Stretching runners

10 Things To Plan For Post-Race

Post-race, you’re going to want to do little other than sit down and celebrate, so sort the essentials out ahead of time to ensure you’re able to relax as much as possible...

1. Cool-down routine

Few runners want to cool down at the end of a tough race, but your legs will thank you for it when you wake up in the morning. Having a routine in mind, rather than doing a few half-hearted quad stretches, will help to flush out lactic acid in your muscles and allow your heart rate to come down gradually – preventing dizziness and nausea. A proper cool down also has psychological benefits: giving you time to reflect on the race, what went right, what went wrong, and how you found the event in general.

An effective cool-down routine should include a couple of minutes of very gentle jogging, followed by a few minutes of running, then 15 to 20 minutes of full-body stretching. Hold each stretch for 20 to 30 seconds, making sure you’re stretching rather than pulling the muscles (it shouldn’t be painful!).

2. Meeting point

The Vitality London 10,000 has a designated Meet and Greet point located within Green Park – this is the best place to meet friends and family after the race. The area is divided into zones marked A to Z, so all you need to do beforehand is agree on a designated letter and meet up there.

3. Shower

Not just for the sake of good hygiene, but because a post-race shower can work wonders for your aching legs. Switch between cold water and hot (not so hot that you burn yourself) for one minute each. The cold water constricts your blood vessels, while the hot water opens them up, which helps with the flow of recovery-assisting, oxygen-rich blood to your legs.

4. Change of clothes

Unless you’re heading straight home, make sure you pack a change of clothes and some deodorant. You’ll be glad to get out of your clammy running kit – don’t worry, you can keep your medal round your neck – and the people of London will be equally grateful! Just avoid anything too restrictive, and keep your feet in comfortable trainers or an equally breathable/cushioned pair of shoes.

5. Food

With more than 10,000 hungry runners due to cross the finish line, don’t be too surprised if your post-race restaurant of choice is fully booked. To avoid wondering around Central London in a famished fury, either make a reservation several weeks before or have a good idea of exactly where you want to eat. And of course, usual post-run nutrition rules apply: whatever you treat yourself to, make sure it’s preceded by a high-protein snack (at least 15g) to kickstart the recovery process.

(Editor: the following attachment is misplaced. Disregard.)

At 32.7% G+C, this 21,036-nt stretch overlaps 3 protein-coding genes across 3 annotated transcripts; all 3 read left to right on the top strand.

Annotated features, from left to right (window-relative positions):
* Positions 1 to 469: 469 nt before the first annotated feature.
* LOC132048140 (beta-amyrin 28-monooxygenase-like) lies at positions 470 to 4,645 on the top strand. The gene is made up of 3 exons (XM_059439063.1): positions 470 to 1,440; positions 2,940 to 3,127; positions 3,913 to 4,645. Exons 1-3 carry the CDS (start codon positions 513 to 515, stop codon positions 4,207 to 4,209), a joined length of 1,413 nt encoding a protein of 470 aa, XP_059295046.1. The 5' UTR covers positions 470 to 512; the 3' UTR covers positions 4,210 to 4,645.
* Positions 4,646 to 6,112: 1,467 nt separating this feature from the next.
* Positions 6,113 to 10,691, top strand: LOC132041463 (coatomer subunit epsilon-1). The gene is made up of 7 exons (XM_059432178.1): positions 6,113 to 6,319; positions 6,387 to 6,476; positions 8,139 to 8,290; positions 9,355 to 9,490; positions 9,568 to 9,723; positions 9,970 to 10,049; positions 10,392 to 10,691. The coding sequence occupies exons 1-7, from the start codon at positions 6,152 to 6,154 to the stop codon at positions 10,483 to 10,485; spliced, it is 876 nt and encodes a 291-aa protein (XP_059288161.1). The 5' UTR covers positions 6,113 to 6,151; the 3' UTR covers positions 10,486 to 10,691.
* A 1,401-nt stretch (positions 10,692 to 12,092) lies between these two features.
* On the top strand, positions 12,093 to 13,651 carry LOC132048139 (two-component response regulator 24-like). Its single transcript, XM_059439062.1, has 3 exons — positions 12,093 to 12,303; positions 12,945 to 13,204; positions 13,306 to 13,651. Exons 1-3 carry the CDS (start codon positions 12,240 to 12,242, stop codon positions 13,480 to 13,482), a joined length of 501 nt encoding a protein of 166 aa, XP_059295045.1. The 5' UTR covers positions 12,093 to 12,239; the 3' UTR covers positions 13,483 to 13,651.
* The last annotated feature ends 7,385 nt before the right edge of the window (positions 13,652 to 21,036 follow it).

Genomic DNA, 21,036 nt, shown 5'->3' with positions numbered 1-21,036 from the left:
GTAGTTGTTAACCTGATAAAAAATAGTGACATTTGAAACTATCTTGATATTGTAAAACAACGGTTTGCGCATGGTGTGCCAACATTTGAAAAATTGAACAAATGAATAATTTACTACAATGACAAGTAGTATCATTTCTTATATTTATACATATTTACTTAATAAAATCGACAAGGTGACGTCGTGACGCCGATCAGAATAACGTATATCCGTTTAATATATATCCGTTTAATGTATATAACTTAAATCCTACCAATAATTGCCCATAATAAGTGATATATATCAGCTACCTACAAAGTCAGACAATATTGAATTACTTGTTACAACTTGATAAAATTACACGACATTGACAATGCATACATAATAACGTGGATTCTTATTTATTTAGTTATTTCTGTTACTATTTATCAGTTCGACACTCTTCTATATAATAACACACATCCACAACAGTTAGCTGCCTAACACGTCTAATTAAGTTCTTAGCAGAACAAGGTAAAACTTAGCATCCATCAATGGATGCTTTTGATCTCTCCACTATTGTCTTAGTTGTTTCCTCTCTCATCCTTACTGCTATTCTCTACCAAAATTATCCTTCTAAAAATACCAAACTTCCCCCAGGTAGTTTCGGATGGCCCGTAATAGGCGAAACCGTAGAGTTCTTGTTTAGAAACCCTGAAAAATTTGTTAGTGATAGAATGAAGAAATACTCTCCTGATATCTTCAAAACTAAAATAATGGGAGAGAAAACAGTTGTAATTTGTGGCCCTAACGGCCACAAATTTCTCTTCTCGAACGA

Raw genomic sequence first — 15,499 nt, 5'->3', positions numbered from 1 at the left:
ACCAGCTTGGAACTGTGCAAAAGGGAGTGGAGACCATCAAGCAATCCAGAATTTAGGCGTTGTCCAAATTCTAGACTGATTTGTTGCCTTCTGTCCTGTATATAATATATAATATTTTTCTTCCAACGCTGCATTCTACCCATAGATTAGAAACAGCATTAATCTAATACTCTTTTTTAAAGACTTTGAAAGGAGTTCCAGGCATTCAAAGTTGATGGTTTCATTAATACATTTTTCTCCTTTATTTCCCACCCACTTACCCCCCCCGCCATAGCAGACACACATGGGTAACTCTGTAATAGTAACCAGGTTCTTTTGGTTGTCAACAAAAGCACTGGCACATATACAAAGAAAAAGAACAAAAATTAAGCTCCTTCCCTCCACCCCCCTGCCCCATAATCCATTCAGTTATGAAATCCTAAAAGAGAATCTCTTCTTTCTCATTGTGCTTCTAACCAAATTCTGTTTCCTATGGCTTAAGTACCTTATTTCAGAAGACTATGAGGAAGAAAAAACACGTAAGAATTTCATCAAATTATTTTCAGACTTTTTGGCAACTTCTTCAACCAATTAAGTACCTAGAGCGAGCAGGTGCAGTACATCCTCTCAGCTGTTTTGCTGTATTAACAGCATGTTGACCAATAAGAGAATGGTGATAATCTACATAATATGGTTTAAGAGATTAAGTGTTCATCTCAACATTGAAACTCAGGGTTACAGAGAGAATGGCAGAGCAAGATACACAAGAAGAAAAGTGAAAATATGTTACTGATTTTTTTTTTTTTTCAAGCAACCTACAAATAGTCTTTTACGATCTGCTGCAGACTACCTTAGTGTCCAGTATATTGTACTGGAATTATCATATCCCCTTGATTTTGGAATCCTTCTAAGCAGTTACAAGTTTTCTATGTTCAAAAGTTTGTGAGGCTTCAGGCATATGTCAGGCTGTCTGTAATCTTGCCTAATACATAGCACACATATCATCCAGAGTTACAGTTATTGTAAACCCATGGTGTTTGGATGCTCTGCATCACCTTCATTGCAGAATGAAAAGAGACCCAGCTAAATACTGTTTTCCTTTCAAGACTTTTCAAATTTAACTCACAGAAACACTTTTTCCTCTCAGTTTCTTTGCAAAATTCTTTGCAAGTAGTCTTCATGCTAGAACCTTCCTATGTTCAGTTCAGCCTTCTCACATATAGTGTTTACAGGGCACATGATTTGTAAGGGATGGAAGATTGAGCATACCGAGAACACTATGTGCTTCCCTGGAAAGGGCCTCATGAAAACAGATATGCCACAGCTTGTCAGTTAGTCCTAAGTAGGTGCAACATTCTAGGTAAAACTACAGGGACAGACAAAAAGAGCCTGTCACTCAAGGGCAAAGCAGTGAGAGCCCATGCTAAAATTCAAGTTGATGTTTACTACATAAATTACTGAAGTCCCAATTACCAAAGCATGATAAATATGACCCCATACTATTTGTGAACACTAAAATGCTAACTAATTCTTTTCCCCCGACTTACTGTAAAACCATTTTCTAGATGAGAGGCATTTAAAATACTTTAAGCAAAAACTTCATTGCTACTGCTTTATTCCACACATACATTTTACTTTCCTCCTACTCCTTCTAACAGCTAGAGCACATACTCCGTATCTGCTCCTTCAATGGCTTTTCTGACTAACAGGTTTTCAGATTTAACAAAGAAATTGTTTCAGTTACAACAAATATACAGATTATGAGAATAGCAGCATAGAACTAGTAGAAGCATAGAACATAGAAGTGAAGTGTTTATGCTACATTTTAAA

6. Transport

While booking your travel in advance probably isn’t the best idea (any number of delays can happen on Race Day), it’s wise to have transport in mind ahead of time. For those new to London, the Citymapper app is your best friend for all travel around the capital. Simply input your start and end points, and the app will tell you the quickest – as well as quietest – routes to take.

7. Accommodation

If you’re planning on staying in London but don’t live here, accommodation should be sorted several months before in order to avoid the hike in event-related prices. Also, the capital is a big place, so check the location before you book – and avoid early checkouts to give yourself a well-deserved lie-in.

8. Treat yourself

Book yourself in for a spa day, or vow to buy that coat you’ve had your eye on. During the toughest weeks of training, having something to look forward to will spur you on – and when the time comes to claim your reward, your achievement will feel all the sweeter.

9. Recovery plan

This goes to all runners, but especially those who are new to the 10k distance: prioritise your recovery once the race is over. That means avoiding any high-intensity exercise for the next few days, but also have a longer-term plan in place that will give your body maximum chance of recovery. Don’t do anything too strenuous the next day, but don’t sit completely still either – a brisk walk or short, light jog will keep the blood flowing to your legs. In the week that follows, stick to low-intensity, low-impact exercises: cycling and swimming are two good options.

10. Your next race

Now that you’ve conquered 10k, the dizzy heights of the half marathon are within reach. But while building on your newfound endurance is one option, you could also aim to better your time over the same distance, opt for the short and sharp 5k option, or share the fun with a group event like an obstacle race or relay.